Most importantly, Pollan shows us around his own garden and introduces us to the plants that live there. Each of the four historical narratives begins and ends with the plant's history in his own backyard. As a host and a travel guide, Pollan takes on a fascinating journey through time, nature and culture.
I highly recommend this book to plant lovers and gardeners of all varieties, and to those who are interested in the shaping of nature by cultural forces (and vice versa). If this isn't you, it would still probably make a great gift for someone you know.
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4 of 4 people found the following review helpful
5.0 out of 5 stars fascinating page turner, May 12 2004
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This review is from: The Botany of Desire: A Plant's-Eye View of the World (Paperback)
Wildly Enthusiastic Recommend: Botany of Desire by Michael Pollan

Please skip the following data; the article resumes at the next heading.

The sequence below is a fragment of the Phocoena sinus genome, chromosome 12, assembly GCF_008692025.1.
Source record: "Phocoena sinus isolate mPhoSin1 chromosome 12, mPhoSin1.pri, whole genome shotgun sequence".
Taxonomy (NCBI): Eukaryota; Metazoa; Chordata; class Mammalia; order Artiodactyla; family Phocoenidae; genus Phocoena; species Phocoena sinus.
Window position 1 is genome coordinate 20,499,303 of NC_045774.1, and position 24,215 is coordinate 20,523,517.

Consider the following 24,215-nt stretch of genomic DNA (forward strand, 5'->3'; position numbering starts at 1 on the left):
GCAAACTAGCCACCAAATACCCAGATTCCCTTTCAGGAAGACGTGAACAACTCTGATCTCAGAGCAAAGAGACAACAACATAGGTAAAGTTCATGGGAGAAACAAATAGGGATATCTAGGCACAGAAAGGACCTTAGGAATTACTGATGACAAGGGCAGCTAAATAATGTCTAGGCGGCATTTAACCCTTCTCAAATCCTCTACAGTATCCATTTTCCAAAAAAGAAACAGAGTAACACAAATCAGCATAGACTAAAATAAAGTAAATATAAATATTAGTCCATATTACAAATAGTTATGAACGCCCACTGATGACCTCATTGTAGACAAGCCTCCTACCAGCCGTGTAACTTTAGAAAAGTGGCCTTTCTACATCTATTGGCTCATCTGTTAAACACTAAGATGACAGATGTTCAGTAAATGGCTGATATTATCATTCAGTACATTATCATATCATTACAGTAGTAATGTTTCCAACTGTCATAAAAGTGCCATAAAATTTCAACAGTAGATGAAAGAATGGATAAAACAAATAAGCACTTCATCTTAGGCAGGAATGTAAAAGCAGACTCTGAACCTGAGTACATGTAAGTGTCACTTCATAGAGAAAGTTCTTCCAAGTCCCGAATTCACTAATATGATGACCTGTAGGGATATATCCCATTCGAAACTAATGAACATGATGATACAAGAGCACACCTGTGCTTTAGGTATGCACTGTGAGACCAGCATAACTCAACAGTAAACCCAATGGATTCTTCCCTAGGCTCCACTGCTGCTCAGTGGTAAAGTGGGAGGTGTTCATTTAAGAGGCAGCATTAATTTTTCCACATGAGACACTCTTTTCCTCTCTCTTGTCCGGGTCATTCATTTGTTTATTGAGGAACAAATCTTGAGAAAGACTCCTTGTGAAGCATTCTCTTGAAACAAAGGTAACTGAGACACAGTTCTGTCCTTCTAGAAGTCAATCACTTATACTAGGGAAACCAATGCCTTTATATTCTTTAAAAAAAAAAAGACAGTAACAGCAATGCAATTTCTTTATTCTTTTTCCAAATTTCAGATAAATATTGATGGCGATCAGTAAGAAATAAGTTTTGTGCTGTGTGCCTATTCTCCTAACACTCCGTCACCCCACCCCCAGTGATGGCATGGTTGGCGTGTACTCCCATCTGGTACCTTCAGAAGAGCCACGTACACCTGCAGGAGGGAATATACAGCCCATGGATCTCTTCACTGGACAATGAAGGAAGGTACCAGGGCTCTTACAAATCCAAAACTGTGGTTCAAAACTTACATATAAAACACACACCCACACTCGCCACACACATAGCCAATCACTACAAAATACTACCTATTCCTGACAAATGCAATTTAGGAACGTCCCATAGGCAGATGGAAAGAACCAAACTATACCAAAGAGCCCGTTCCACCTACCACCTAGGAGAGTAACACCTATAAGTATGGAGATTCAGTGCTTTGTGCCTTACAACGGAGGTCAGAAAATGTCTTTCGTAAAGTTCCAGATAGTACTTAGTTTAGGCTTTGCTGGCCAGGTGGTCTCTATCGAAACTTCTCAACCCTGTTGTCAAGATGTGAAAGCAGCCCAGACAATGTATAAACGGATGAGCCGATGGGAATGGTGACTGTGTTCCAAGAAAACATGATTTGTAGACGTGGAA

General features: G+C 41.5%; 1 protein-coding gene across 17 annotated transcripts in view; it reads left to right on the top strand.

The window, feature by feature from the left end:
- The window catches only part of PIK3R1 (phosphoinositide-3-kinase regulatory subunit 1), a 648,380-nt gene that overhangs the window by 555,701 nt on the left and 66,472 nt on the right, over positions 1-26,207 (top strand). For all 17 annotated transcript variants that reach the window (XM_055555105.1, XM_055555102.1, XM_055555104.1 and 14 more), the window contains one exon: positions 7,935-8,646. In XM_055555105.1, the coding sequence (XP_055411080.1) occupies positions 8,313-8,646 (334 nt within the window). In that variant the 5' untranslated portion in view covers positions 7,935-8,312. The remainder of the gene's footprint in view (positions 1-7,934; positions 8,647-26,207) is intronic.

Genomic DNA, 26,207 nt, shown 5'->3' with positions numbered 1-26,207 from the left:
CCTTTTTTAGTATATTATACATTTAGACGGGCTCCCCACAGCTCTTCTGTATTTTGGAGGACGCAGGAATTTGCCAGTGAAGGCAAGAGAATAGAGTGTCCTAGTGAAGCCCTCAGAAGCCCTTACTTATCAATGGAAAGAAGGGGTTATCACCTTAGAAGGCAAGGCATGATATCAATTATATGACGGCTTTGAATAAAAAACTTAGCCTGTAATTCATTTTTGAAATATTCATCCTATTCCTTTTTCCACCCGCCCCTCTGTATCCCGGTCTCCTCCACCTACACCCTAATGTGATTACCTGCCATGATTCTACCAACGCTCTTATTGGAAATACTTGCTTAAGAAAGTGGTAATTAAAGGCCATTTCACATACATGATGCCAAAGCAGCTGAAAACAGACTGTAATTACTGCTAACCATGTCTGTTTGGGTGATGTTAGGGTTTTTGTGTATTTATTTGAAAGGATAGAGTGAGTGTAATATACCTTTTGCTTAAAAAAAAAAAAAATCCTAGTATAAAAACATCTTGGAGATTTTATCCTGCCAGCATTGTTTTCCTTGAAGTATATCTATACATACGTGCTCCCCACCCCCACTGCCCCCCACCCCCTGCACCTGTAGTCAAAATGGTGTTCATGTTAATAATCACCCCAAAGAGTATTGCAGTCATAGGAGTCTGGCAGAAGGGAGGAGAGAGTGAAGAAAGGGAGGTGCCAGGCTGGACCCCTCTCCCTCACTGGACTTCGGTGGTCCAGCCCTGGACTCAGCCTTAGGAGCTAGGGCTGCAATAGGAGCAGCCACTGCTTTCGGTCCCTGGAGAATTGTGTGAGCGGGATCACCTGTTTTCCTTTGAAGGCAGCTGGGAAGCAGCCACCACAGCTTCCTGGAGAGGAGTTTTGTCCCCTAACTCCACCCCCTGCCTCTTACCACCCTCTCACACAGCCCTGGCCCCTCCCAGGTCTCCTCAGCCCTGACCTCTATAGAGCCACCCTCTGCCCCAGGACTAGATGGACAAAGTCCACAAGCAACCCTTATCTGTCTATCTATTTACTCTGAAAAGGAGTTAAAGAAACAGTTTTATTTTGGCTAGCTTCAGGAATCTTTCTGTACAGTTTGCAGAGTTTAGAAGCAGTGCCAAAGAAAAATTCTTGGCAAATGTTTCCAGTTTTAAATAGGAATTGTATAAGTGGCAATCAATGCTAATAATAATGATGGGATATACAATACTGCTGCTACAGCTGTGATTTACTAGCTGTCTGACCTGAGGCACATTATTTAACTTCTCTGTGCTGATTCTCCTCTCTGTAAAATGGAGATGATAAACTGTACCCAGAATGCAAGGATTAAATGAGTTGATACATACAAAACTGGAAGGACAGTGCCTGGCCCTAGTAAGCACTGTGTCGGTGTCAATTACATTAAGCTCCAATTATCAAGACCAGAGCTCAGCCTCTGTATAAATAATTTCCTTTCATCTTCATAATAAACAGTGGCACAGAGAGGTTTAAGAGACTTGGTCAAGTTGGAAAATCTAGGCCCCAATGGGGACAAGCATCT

This book is really different from your average reading fare. It's a delightful mix of facts both scientific and historical, fantastical meanderings, and just plain fun. The catching premise is that plants have co-opted man into promoting their prosperity. Pollan uses four plants to illustrate this premise: apples, tulips, marijuana, and potatoes. Each chapter is a wonderfully readable story about the plant and its history intertwined with its relationship to man. The apple chapter has amazing information about Johnny Appleseed, and because as a child I wanted to be Johnny Appleseed, I found this fascinating. It reinforced my belief that I had good instincts as a kid. Then the tulip chapter gives you the details of tulip-mania in the Netherlands in the 1600s (think Internet bubble), making it seem amazing that this sort of thing keeps happening. The marijuana chapter is the funniest and most sinister in that it makes you want to get some good stuff, now. The potato chapter is the scariest - genetically modified foods.